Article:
Tuesday, 1 February 2011


One of the things I really love about the legends of St Brigid of Kildare  is the way they tease literalism and send us back to the archetypal, the world of symbol and 'deep story,' and the rich grey area where Christianity meets other spiritualities and allows itself to be enriched.

Brigid is said to have been one of the generation of Irish Christians following St Patrick, which places her in the 5th -6 th century and legitimately 'Celtic.' Accounts vary, but she is widely said to have been born of a slave woman on the doorstep of her master's house. Brigid infuriated her father-master by repeatedly giving his posessions away, and endeared herself to the people by her generosity and the miracles of healing and abundance associated with her. Refusing marriage, she entered a convent but according to legend, when the priest came to recite the necessary prayers to dedicate her as a nun, the words to consecrate a bishop slipped out instead - the priest attributed the error to the Holy Spirit, thus making Brigid the first woman bishop. She established monasteries in Ireland, most famously the one at Kildare which means 'place of the oak,' perhaps the site of a more ancient indigenous shrine.

Shiskin:Oak Grove

Here, a perpetual flame was kept burning by the women - no man was allowed to approach. Why is that? We do not know, but this and the oak-grove location of her monastery is a give-away that there is more to Brigid than meets the eye - for there are as many pre-Christian legends about her as Christian (if not more); she was clearly a holy figure in the pagan faith of that time too.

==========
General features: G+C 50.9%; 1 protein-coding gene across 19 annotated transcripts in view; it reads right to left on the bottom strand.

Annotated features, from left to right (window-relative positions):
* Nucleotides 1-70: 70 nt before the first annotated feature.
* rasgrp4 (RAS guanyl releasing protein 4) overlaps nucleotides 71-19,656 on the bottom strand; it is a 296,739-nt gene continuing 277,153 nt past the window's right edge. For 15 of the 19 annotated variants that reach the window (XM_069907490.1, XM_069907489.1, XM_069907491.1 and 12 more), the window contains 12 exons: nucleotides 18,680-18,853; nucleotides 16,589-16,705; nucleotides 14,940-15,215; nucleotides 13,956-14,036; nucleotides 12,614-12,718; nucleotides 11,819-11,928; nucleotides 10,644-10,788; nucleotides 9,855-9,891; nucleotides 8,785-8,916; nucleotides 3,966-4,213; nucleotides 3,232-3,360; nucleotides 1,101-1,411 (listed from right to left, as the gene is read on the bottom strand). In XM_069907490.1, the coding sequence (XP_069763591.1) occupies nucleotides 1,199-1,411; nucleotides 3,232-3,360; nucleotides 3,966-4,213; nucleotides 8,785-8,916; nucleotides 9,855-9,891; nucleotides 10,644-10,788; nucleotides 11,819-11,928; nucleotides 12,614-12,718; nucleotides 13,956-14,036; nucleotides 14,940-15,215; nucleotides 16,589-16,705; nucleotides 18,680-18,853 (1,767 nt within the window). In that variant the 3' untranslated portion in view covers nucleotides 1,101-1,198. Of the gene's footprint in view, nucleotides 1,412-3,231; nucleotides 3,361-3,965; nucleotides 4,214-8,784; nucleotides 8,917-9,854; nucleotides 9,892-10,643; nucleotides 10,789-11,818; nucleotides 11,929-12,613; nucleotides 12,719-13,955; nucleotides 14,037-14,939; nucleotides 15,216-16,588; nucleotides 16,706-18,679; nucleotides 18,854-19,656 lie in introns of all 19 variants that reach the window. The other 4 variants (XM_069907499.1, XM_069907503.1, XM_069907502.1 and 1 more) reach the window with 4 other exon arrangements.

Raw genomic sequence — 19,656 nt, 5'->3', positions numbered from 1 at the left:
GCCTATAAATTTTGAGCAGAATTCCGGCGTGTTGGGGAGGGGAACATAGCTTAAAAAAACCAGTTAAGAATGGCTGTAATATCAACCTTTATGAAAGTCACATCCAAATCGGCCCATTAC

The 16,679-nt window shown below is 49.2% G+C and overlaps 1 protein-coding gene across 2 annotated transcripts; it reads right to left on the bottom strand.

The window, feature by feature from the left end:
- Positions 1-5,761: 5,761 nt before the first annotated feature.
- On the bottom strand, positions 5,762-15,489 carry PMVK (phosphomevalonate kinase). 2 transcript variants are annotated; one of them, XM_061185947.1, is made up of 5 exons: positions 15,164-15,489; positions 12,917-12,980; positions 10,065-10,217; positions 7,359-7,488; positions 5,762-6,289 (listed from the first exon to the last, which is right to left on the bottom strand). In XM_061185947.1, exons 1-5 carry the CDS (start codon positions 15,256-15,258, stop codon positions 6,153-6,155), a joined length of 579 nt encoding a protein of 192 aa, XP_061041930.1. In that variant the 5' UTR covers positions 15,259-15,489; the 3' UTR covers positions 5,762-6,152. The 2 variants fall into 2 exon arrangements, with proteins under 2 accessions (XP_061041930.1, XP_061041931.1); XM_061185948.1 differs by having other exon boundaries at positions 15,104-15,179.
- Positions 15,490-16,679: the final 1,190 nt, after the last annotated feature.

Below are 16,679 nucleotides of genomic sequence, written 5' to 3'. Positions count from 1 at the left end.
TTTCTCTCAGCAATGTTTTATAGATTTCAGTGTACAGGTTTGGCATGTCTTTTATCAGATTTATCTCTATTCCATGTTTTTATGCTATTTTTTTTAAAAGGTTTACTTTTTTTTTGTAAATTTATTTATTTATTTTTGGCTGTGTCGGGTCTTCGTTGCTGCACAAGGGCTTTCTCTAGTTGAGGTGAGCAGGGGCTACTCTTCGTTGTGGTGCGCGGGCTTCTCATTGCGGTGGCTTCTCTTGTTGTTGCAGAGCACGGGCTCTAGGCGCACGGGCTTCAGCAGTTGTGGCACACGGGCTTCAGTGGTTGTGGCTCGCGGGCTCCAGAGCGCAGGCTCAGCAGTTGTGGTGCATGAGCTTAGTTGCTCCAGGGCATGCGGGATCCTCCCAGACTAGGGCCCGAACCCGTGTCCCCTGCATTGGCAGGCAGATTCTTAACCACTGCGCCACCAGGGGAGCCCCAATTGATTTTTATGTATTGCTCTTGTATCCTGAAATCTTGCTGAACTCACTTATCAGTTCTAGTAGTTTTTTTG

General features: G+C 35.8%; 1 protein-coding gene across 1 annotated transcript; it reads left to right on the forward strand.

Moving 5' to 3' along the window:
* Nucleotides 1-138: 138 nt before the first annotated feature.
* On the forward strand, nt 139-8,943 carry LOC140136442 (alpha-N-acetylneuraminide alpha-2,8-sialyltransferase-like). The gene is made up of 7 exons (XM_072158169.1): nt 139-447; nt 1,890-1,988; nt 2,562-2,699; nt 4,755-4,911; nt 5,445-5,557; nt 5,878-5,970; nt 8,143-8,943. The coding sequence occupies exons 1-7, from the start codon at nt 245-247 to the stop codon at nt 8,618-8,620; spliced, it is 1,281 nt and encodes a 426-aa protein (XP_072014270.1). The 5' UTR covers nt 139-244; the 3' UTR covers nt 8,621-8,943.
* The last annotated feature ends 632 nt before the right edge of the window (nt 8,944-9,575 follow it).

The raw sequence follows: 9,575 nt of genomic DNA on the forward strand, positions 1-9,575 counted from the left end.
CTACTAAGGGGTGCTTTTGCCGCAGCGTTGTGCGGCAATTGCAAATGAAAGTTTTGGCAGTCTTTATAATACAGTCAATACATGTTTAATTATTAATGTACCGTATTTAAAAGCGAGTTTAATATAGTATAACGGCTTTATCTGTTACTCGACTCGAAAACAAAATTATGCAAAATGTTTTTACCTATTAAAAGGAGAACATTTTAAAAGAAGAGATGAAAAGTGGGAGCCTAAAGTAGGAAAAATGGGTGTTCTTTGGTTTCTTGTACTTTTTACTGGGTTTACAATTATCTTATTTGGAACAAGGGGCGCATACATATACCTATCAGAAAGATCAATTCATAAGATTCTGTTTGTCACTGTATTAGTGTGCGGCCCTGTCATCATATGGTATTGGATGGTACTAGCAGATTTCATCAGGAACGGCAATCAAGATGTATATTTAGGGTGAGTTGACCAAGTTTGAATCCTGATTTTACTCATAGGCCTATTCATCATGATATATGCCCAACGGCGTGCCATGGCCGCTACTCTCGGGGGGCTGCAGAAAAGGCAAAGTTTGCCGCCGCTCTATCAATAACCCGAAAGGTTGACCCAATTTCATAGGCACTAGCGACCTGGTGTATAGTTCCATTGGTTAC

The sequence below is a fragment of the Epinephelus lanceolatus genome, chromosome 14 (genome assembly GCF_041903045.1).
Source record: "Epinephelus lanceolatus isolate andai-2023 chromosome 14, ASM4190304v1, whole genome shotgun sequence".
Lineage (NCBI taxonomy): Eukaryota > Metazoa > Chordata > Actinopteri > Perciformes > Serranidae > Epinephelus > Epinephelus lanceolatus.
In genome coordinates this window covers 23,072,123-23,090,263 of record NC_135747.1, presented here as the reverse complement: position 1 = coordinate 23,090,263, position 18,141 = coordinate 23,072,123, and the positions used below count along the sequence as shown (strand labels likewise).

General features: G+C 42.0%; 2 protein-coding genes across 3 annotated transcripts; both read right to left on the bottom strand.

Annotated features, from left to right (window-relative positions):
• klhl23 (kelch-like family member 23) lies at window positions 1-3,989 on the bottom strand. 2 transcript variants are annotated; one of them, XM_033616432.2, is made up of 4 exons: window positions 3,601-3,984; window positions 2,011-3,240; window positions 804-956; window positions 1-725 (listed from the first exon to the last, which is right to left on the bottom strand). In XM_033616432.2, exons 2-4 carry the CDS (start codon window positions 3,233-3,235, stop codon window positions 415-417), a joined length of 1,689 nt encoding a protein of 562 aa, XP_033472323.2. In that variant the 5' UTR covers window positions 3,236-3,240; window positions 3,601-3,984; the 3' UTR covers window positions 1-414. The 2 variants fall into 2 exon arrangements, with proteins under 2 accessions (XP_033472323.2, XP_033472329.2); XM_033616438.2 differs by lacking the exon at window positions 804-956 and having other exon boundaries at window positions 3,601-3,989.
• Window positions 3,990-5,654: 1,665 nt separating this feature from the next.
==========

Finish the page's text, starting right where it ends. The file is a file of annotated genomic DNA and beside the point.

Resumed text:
But there is more... Brigid was said to have been midwife to Mary as she gave birth to Jesus, even Jesus's nurse and foster-mother ( an important role in 'Celtic' society). This of course is an anachronism, so we can't 'believe' it, but at another level it has an innate truth. The people who wove the legend into the nativity narative brought their own human care into the story - their own favourite lady there with the holy family, giving earthy, practical, kindly service, modelling love in the blood and sweat of ordinary life. Later contemplatives such as Ignatius of Loyola taught people to do similar in their devotions, imagining themselves into the gospel stories to experience them at an intuitive level. Ignatius asks us to consider, “What have I done for Christ? What am I doing for Christ? What ought I to do for Christ?” 
Brigid goes further though, in her role as midwife to Mary. Midwifing is one of the images used of God in the Bible -
'Yet it was you who took me from the womb;
  you kept me safe on my mother’s breast.'
(Psalm 22:9) 
Even Eve in Genesis, declares that she has given birth to her first son 'with the help of God.' (Genesis 4:1)
It is not just a question of how we can serve God, but of how we can allow God to help us, be midwife for us, as we labour away, day in day out.

( For more on Ignatian spirituality visit http://ignatianspirituality.com/ )

For further inspiration on the theme of St Brigid go to Jan Richardson's  http://paintedprayerbook.com/2009/01/31/a-habit-of-the-wildest-bounty-the-feast-of-st-brigid/


  1. Cheers Annie. https://m.youtube.com/watch?v=is_2rKAYYxM

  2. How many odd celtic legends do you need to come across before you question what is an anachronism or not ? https://m.youtube.com/watch?v=xlPPLKU3_RY. Cheers Annie.